The Taliban's dramatic takeover of Kabul, Afghanistan's capital, is an historic event sending shockwaves through parts of the Ballarat community.
The return to power of the Islamic militants, having been overthrown by US-led forces 20 years ago, is being felt by both the Afghan community and returned service personnel alike.
Abdul Rasuli, 27, is one local Afghan affected.
"It's devastating actually, it's so difficult," Mr Rasuli said.
Mr Rasuli was shaken by the storming of Kabul.
"In Kabul, it's looting; there's nearly 30,000 prisoners released into Kabul," he said.
"It's like hell now. All the murderers and prisoners, they have got into the streets."
The presence of the Taliban and other violent types has resulted in Mr Rasuli's family, still based in Kabul, living in fear.
"They're all locked up inside; they're not going anywhere," Mr Rasuli said.
"They're not safe in their own house because of the prisoners and the fighting."
Strife is being felt across Afghanistan.
"Even the district I was living in (before moving to Kabul) has no government," said Mr Rasuli.
"The Taliban representative is not there; people are living without any government."
Fleeing Afghanistan, Mr Rasuli came to Australia in 2013.
"Our country was not safe," Mr Rasuli said.
"It was all fear; it was very dangerous. Everyone was fighting. It was complete chaos. It was not a place to live."
Even when out of power, the Taliban threatened.
"They would control the village roads," Mr Rasuli said.
"They had a heavy presence everywhere."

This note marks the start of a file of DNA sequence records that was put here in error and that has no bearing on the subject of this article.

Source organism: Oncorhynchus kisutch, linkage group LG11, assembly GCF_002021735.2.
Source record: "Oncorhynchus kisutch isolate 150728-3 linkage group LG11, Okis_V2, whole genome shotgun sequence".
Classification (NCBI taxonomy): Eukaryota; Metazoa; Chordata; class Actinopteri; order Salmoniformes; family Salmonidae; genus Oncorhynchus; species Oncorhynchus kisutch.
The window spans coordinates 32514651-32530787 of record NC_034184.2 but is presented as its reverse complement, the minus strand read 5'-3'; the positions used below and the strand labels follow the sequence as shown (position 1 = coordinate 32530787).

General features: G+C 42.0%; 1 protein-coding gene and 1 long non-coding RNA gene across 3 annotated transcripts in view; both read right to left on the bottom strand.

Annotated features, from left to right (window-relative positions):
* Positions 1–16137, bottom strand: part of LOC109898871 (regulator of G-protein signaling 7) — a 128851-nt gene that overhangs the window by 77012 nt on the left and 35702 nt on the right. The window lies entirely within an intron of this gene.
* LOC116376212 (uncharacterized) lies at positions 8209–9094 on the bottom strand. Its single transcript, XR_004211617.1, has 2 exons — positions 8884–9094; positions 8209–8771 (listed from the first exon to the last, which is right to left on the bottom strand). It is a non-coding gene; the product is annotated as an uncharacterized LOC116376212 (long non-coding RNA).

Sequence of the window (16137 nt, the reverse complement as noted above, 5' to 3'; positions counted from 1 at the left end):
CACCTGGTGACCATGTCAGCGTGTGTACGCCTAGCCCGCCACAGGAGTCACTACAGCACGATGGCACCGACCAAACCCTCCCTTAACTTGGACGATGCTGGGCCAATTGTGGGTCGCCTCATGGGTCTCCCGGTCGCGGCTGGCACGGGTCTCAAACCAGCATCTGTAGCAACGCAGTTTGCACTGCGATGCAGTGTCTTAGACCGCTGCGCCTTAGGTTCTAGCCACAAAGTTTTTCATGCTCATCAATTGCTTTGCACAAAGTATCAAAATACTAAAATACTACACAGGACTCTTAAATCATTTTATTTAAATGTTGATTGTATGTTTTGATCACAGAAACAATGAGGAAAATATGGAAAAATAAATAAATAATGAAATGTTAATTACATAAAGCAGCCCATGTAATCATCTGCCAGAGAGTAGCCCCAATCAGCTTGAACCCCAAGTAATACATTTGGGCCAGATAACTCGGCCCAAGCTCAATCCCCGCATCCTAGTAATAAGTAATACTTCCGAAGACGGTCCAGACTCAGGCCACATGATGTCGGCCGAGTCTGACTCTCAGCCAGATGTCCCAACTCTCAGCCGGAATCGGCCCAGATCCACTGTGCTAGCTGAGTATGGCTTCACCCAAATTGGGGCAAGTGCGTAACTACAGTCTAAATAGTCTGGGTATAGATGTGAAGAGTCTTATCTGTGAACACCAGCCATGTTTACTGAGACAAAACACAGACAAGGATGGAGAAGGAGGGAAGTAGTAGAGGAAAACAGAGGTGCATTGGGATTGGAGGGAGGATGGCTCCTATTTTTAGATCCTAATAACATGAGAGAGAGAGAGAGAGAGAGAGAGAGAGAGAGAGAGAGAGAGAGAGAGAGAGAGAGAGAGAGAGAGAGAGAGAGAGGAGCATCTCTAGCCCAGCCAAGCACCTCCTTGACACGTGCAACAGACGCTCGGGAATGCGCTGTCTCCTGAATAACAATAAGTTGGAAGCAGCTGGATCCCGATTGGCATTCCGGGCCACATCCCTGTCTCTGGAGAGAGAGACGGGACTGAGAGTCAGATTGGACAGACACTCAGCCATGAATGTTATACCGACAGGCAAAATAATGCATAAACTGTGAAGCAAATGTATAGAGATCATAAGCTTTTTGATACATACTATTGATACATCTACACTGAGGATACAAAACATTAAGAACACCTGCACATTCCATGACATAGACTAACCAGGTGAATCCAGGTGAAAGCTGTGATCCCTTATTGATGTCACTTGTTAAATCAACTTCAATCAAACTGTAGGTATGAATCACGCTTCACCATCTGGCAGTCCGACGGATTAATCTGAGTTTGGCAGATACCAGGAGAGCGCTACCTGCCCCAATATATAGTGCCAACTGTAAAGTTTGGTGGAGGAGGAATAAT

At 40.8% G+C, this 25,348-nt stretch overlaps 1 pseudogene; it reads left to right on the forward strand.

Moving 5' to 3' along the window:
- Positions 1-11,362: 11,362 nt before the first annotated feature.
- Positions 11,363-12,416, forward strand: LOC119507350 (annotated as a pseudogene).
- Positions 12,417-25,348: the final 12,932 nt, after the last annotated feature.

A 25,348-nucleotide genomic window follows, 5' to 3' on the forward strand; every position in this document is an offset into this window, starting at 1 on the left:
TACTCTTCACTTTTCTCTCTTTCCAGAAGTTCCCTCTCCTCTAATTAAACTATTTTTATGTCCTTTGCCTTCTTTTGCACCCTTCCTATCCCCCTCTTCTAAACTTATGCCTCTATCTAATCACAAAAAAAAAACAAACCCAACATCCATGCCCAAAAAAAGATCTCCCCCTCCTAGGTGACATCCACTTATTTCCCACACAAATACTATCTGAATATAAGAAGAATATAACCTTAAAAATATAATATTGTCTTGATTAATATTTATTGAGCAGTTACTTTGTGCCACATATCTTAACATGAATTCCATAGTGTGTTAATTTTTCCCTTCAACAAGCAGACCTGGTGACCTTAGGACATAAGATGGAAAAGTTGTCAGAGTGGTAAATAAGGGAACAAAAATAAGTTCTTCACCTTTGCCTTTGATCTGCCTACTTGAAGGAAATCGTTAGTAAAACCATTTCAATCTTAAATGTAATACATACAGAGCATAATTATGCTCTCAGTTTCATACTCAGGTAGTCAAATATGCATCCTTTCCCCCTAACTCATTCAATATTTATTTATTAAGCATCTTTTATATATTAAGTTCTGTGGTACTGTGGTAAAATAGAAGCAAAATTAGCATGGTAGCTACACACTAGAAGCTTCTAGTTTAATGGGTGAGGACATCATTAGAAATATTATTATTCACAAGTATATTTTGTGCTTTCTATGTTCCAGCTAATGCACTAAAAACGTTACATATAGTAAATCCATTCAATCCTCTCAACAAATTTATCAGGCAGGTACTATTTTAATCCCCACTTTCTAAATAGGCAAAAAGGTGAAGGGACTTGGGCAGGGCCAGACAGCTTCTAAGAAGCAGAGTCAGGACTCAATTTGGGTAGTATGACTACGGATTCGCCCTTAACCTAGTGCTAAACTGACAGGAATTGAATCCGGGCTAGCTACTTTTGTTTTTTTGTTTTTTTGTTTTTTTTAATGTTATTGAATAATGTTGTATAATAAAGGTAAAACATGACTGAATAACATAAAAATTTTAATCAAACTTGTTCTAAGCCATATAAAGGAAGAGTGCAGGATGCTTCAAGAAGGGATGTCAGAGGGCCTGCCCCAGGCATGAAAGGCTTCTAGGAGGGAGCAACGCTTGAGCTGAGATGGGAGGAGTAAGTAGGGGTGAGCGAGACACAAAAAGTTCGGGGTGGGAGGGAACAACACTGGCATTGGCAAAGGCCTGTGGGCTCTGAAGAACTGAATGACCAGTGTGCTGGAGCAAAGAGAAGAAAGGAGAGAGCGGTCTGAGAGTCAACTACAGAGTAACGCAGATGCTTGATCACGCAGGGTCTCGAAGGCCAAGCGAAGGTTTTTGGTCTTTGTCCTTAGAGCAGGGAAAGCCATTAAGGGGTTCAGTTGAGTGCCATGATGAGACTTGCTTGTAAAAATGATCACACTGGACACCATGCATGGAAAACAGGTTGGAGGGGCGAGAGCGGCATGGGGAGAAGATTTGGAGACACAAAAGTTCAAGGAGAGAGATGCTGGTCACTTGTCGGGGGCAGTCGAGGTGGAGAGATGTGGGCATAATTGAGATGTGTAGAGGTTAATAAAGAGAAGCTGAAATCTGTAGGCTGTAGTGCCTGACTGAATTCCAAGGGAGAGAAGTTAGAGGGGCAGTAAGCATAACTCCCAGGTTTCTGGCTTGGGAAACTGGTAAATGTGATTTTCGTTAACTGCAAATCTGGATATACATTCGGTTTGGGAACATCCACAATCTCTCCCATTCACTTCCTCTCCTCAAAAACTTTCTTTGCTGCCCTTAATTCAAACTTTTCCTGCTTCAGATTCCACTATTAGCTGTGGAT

Mr Rasuli fears the future rule of the Taliban.
"They discriminate, they persecute minority groups, those going to universities, schools," Mr Rasuli said.
"They would not allow women to get an education, go to school, get a job, and be part of society."
Mr Rasuli's personal story is one of desperation for liberty.
Since risking his life to reach Australia on a crowded, leaking boat, Mr Rasuli has been dedicated to improving himself. He is studying engineering at Federation University. On weekends, he works part-time as a tradesman. He also works for the Ballarat Regional Multicultural Centre.
In a quest to aid those affected by the Taliban's actions, Mr Rasuli suggests people begin fundraising and donating to the Red Cross. He also suggests reaching out to local Afghans who are struggling.
Mr Rasuli remains fearful for his family.
"I am safe here," he said. "It's about them; everyone is devastated at the moment."
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